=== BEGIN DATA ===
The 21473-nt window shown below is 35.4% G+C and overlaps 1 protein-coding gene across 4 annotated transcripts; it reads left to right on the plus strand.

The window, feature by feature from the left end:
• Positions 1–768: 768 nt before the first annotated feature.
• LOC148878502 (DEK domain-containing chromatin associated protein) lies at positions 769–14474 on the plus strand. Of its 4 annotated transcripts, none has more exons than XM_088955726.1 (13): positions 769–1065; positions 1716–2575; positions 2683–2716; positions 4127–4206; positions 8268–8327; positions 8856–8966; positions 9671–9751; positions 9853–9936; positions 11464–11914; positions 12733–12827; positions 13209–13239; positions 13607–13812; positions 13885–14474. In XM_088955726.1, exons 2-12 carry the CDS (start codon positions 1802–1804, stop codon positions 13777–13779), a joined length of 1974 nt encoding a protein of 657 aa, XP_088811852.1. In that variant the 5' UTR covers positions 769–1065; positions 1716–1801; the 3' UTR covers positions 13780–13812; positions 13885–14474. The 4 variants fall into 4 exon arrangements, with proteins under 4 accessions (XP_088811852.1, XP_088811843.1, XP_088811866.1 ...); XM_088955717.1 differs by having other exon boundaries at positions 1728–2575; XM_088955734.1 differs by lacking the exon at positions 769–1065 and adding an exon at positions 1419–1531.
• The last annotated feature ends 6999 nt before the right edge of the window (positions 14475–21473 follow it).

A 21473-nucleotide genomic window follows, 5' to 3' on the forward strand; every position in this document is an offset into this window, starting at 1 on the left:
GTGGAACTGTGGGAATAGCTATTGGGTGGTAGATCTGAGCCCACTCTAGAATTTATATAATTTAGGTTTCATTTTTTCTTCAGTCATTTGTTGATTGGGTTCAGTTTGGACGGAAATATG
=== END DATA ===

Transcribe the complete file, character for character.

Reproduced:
The 21473-nt window shown below is 35.4% G+C and overlaps 1 protein-coding gene across 4 annotated transcripts; it reads left to right on the plus strand.

The window, feature by feature from the left end:
• Positions 1–768: 768 nt before the first annotated feature.
• LOC148878502 (DEK domain-containing chromatin associated protein) lies at positions 769–14474 on the plus strand. Of its 4 annotated transcripts, none has more exons than XM_088955726.1 (13): positions 769–1065; positions 1716–2575; positions 2683–2716; positions 4127–4206; positions 8268–8327; positions 8856–8966; positions 9671–9751; positions 9853–9936; positions 11464–11914; positions 12733–12827; positions 13209–13239; positions 13607–13812; positions 13885–14474. In XM_088955726.1, exons 2-12 carry the CDS (start codon positions 1802–1804, stop codon positions 13777–13779), a joined length of 1974 nt encoding a protein of 657 aa, XP_088811852.1. In that variant the 5' UTR covers positions 769–1065; positions 1716–1801; the 3' UTR covers positions 13780–13812; positions 13885–14474. The 4 variants fall into 4 exon arrangements, with proteins under 4 accessions (XP_088811852.1, XP_088811843.1, XP_088811866.1 ...); XM_088955717.1 differs by having other exon boundaries at positions 1728–2575; XM_088955734.1 differs by lacking the exon at positions 769–1065 and adding an exon at positions 1419–1531.
• The last annotated feature ends 6999 nt before the right edge of the window (positions 14475–21473 follow it).

A 21473-nucleotide genomic window follows, 5' to 3' on the forward strand; every position in this document is an offset into this window, starting at 1 on the left:
GTGGAACTGTGGGAATAGCTATTGGGTGGTAGATCTGAGCCCACTCTAGAATTTATATAATTTAGGTTTCATTTTTTCTTCAGTCATTTGTTGATTGGGTTCAGTTTGGACGGAAATATG